Articles written in Journal of Biosciences
Volume 36 Issue 1 March 2011 pp 69-78 Articles
Is endothelial-nitric-oxide-synthase-derived nitric oxide involved in cardiac hypoxia/reoxygenation-related damage?
A Rus Ma Peinado S Blanco Ml Del Moral
Nitric oxide (NO) has been reported to act both as a destructive and a protective agent in the pathogenesis of the injuries that occur during hypoxia/reoxygenation (H/R). It has been suggested that this dual role of NO depends directly on the isoform of NO synthase (NOS) involved. In this work, we investigate the role that NO derived from endothelial NOS (eNOS) plays in cardiac H/R-induced injury.Wistar rats were submitted to H/R (hypoxia for 30 min; reoxygenation of 0 h, 12 h and 5 days), with or without prior treatment using the selective eNOS inhibitor L-NIO (20 mg/kg). Lipid peroxidation, apoptosis and protein nitration, as well as NO production (NOx), were analysed. The results showed that L-NIO administration lowered NOx levels in all the experimental groups. However, no change was found in the lipid peroxidation level, the percentage of apoptotic cells or nitrated protein expression, implying that eNOS-derived NO may not be involved in the injuries occurring during H/R in the heart. We conclude that L-NIO would not be useful in alleviating the adverse effects of cardiac H/R.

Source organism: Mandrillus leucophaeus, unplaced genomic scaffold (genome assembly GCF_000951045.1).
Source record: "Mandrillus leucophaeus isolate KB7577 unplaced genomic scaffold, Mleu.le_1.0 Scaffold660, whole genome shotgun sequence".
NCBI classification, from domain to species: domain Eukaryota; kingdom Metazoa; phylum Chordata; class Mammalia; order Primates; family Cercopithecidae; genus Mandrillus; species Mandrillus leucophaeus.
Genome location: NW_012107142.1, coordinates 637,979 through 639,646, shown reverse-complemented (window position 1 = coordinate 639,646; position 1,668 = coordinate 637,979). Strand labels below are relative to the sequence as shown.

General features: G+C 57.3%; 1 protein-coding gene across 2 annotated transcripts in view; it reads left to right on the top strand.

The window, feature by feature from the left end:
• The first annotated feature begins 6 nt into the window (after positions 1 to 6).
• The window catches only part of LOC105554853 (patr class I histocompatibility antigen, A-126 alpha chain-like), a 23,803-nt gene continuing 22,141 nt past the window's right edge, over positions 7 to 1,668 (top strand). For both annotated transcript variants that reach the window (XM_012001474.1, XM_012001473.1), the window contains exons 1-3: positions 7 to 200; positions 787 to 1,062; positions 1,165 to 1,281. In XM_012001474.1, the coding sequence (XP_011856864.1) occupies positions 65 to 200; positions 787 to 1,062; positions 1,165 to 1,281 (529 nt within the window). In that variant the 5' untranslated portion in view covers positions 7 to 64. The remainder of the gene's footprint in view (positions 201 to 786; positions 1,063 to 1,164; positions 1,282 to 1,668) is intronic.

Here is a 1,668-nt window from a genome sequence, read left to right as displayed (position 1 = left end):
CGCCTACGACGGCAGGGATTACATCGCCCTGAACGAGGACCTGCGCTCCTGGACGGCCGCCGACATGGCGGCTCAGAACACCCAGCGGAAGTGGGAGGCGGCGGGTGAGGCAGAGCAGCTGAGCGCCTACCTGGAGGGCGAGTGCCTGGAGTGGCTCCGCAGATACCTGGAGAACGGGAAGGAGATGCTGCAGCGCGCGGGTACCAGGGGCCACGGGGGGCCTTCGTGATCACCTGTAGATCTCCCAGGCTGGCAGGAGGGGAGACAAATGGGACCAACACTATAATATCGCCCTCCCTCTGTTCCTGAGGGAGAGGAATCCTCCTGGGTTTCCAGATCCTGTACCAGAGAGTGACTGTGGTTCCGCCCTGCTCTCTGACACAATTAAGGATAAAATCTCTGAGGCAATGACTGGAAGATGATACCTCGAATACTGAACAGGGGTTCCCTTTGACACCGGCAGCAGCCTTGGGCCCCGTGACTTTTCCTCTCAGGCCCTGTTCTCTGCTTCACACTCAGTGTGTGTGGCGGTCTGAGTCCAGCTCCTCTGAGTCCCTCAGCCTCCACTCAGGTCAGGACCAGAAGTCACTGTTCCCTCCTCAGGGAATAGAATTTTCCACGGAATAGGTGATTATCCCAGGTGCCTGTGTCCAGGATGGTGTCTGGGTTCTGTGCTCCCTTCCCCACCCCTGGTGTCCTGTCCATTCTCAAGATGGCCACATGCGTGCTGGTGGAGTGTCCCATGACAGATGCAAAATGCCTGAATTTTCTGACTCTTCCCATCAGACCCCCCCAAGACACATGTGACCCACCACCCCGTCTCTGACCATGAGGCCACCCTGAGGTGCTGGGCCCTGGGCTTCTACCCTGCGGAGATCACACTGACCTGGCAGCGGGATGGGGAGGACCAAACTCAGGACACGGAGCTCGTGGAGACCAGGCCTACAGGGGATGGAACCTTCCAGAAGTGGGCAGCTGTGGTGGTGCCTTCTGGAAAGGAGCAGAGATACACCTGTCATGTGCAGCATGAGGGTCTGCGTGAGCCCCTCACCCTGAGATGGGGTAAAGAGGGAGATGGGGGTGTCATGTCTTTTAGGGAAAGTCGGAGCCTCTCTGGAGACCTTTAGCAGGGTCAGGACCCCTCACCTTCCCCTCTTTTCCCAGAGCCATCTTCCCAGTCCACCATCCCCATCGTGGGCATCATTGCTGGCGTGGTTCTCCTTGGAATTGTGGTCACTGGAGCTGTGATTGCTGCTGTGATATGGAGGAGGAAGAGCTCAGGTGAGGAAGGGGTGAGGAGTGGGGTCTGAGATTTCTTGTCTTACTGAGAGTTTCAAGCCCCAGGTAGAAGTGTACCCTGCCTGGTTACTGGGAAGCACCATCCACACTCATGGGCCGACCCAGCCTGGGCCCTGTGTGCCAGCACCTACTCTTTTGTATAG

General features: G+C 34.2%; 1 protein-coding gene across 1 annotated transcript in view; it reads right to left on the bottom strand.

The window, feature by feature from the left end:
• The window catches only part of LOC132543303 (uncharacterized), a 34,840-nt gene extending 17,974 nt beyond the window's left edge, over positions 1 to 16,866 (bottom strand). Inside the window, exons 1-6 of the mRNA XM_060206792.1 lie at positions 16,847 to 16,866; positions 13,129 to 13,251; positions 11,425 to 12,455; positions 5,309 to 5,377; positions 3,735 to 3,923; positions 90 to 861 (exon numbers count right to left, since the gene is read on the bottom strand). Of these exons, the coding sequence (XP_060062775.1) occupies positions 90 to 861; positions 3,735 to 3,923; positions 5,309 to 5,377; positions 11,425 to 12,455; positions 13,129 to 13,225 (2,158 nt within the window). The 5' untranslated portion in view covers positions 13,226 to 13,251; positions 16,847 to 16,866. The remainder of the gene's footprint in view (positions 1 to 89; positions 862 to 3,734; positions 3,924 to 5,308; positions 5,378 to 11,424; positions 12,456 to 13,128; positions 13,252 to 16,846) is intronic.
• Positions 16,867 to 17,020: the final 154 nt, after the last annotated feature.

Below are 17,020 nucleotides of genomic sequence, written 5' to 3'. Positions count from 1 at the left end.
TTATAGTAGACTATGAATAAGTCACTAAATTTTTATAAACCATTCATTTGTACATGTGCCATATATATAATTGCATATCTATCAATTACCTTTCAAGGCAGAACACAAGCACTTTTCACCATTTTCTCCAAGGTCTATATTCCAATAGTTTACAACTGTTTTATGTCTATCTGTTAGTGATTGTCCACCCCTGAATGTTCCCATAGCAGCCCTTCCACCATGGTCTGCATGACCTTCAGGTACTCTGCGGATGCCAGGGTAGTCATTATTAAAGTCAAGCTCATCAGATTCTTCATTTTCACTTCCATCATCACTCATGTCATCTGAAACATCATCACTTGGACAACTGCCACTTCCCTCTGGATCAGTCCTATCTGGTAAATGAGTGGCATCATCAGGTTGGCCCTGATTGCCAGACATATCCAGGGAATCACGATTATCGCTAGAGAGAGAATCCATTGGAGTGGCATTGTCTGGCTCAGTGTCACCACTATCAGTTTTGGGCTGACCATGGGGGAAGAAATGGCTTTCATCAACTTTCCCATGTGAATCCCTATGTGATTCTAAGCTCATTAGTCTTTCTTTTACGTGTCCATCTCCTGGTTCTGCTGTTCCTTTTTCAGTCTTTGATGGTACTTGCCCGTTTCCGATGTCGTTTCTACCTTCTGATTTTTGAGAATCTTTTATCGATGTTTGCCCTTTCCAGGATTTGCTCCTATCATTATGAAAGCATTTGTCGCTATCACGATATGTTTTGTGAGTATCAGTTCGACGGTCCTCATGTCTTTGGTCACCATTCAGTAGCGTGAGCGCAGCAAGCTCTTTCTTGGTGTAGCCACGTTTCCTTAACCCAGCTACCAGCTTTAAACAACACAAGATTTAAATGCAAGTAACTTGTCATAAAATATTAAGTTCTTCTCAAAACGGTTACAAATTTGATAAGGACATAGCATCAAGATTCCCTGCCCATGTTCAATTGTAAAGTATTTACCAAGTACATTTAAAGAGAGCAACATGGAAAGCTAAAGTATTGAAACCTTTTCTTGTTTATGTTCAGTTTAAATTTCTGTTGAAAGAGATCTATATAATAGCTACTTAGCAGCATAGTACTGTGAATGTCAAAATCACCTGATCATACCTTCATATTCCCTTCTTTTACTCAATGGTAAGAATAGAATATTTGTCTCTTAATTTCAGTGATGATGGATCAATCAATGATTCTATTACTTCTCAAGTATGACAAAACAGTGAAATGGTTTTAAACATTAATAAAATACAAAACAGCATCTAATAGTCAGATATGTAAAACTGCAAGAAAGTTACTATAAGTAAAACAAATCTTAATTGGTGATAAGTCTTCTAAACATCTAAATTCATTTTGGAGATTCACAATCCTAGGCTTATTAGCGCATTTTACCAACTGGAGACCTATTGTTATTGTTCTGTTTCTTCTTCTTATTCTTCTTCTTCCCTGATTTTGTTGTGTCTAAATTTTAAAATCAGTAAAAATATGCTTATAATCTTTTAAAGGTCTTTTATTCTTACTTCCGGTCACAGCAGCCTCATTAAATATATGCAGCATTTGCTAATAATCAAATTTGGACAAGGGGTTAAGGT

Volume 38 Issue 2 June 2013 pp 363-371 Articles
Short-term hypoxia/reoxygenation activates the angiogenic pathway in rat caudate putamen
F Molina A Rus Ma Peinado ML del Moral
In response to hypoxia, tissues have to implement numerous mechanisms to enhance oxygen delivery, including the activation of angiogenesis. This work investigates the angiogenic response of the hypoxic caudate putamen after several recovery times.
These results reveal that not only short-term hypoxia, but also the subsequent reoxygenation period, up-regulate the angiogenic pathway in the rat caudate putamen as a neuroprotective mechanism to hypoxia that seeks to maintain a proper blood supply to the hypoxic tissue, thereby minimizing the adverse effects of oxygen deprivation.
Volume 48, 2023
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